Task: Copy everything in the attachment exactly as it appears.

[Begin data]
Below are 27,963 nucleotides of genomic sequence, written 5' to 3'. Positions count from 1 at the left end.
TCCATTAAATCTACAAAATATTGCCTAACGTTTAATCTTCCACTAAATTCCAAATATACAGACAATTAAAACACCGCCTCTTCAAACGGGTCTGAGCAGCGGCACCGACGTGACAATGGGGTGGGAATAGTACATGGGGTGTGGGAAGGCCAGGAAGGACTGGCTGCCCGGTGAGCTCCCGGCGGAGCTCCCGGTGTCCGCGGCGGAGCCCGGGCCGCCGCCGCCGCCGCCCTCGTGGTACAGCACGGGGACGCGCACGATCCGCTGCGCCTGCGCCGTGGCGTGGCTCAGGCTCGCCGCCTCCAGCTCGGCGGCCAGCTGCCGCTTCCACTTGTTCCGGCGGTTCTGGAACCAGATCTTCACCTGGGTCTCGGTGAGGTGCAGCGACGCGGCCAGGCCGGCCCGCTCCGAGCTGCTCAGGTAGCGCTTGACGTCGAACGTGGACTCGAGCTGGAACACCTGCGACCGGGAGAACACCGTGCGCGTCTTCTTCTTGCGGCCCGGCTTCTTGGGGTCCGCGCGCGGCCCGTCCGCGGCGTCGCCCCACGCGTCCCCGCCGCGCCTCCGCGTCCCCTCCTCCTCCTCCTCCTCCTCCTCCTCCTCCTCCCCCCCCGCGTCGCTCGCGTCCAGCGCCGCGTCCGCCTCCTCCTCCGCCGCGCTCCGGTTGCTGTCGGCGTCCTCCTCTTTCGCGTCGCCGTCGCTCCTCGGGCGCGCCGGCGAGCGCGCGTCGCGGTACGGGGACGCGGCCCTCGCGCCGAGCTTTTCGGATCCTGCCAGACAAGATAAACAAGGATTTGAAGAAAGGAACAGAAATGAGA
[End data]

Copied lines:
Below are 27,963 nucleotides of genomic sequence, written 5' to 3'. Positions count from 1 at the left end.
TCCATTAAATCTACAAAATATTGCCTAACGTTTAATCTTCCACTAAATTCCAAATATACAGACAATTAAAACACCGCCTCTTCAAACGGGTCTGAGCAGCGGCACCGACGTGACAATGGGGTGGGAATAGTACATGGGGTGTGGGAAGGCCAGGAAGGACTGGCTGCCCGGTGAGCTCCCGGCGGAGCTCCCGGTGTCCGCGGCGGAGCCCGGGCCGCCGCCGCCGCCGCCCTCGTGGTACAGCACGGGGACGCGCACGATCCGCTGCGCCTGCGCCGTGGCGTGGCTCAGGCTCGCCGCCTCCAGCTCGGCGGCCAGCTGCCGCTTCCACTTGTTCCGGCGGTTCTGGAACCAGATCTTCACCTGGGTCTCGGTGAGGTGCAGCGACGCGGCCAGGCCGGCCCGCTCCGAGCTGCTCAGGTAGCGCTTGACGTCGAACGTGGACTCGAGCTGGAACACCTGCGACCGGGAGAACACCGTGCGCGTCTTCTTCTTGCGGCCCGGCTTCTTGGGGTCCGCGCGCGGCCCGTCCGCGGCGTCGCCCCACGCGTCCCCGCCGCGCCTCCGCGTCCCCTCCTCCTCCTCCTCCTCCTCCTCCTCCTCCTCCCCCCCCGCGTCGCTCGCGTCCAGCGCCGCGTCCGCCTCCTCCTCCGCCGCGCTCCGGTTGCTGTCGGCGTCCTCCTCTTTCGCGTCGCCGTCGCTCCTCGGGCGCGCCGGCGAGCGCGCGTCGCGGTACGGGGACGCGGCCCTCGCGCCGAGCTTTTCGGATCCTGCCAGACAAGATAAACAAGGATTTGAAGAAAGGAACAGAAATGAGA